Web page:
 Develop a lightweight (4.5 lbs) system with improved probability of identification, improved ability to communicate with a joint reach back center, and better durability at a price of less than $15K  Meet key operator needs (U.S. Coast Guard, CBP, U.S. Border Patrol, State, local, and tribal law enforcement agencies and first responders)  Options include: – Weight and power reduction in Germanium devices – Advanced material (


Lanthanum Halides, Cadmium Zinc Telluride) – Cooling systems (


third-generation Stirling cooler) – Filling operational gaps through the purchase of capable COTS systems 14

Small Vessel Security – DNDO Progress & Programs

Port Partnership Initiative

– A DNDO team actively engages select high-risk port regions to increase awareness and assist Federal, state & local agencies establish an effective maritime PRND Program that will focus on the small maritime vessel threat 

CG-DNDO Joint Acquisition Strategy

– Assist CG to achieve full operational capability by 2007 

Maritime Module for PRND Program Management Handbook

– Assist state & local agencies establish a maritime PRND Program – Describes issues/concerns related to the unique maritime environment 

Maritime Test Campaign

– Establish a maritime test facility in 2008 – Initial focus will be to determine the effectiveness of mobile standoff detectors on small maritime vessels 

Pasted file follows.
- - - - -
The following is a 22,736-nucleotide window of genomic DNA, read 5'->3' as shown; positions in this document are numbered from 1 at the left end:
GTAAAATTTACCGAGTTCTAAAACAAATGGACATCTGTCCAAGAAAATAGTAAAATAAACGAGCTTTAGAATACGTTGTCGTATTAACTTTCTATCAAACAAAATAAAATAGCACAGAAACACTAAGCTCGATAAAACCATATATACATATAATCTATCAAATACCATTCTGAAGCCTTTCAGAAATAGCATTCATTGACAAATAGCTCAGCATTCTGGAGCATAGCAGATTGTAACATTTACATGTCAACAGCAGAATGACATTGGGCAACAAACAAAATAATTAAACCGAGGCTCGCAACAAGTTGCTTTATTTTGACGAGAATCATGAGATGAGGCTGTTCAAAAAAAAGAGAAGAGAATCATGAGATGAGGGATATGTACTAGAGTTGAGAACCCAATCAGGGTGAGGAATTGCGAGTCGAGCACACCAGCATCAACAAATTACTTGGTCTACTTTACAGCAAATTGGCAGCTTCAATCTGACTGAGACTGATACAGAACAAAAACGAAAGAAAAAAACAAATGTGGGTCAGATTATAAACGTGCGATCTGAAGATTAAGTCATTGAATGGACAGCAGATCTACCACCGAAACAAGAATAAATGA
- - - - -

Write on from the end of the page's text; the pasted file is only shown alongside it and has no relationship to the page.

Enhancing Detection Capability

– Human Portable Radiation Detection Systems (HPRDS): maritime variant requirements are incorporated in spiral development 15


 DNDO is working to counter the threat of radiological and nuclear terrorism throughout the maritime environment  The only way to successfully counter this type of threat is to layer detection assets between potential sources and targets  Cargo security is a major focus of current efforts, and DNDO is working closely with CBP to continue to improve detection capabilities at our ports  DNDO is increasingly focused on improving detection capabilities in the small vessel community, and is working with the Coast Guard and State and local officials to develop innovative solutions  No single solution will improve capabilities; a mix of operational and technical solutions will be required to address this challenge.